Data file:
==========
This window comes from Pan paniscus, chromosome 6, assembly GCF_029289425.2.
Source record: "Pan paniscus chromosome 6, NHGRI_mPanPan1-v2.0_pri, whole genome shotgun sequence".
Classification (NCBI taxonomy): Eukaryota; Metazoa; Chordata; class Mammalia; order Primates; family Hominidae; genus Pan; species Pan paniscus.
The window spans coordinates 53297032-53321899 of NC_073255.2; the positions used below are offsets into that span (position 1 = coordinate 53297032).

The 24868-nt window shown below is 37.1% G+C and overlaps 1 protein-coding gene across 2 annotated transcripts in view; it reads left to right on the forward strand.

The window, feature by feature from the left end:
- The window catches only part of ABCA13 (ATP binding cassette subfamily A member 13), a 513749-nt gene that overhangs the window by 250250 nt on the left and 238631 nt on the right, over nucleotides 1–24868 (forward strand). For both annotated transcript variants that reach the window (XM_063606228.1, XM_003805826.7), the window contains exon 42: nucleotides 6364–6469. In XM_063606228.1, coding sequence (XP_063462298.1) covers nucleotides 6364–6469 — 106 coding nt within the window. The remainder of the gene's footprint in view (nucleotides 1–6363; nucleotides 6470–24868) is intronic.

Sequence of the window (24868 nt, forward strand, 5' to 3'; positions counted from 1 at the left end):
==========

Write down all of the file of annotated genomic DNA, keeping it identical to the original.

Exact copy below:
This window comes from Pan paniscus, chromosome 6, assembly GCF_029289425.2.
Source record: "Pan paniscus chromosome 6, NHGRI_mPanPan1-v2.0_pri, whole genome shotgun sequence".
Classification (NCBI taxonomy): Eukaryota; Metazoa; Chordata; class Mammalia; order Primates; family Hominidae; genus Pan; species Pan paniscus.
The window spans coordinates 53297032-53321899 of NC_073255.2; the positions used below are offsets into that span (position 1 = coordinate 53297032).

The 24868-nt window shown below is 37.1% G+C and overlaps 1 protein-coding gene across 2 annotated transcripts in view; it reads left to right on the forward strand.

The window, feature by feature from the left end:
- The window catches only part of ABCA13 (ATP binding cassette subfamily A member 13), a 513749-nt gene that overhangs the window by 250250 nt on the left and 238631 nt on the right, over nucleotides 1–24868 (forward strand). For both annotated transcript variants that reach the window (XM_063606228.1, XM_003805826.7), the window contains exon 42: nucleotides 6364–6469. In XM_063606228.1, coding sequence (XP_063462298.1) covers nucleotides 6364–6469 — 106 coding nt within the window. The remainder of the gene's footprint in view (nucleotides 1–6363; nucleotides 6470–24868) is intronic.

Sequence of the window (24868 nt, forward strand, 5' to 3'; positions counted from 1 at the left end):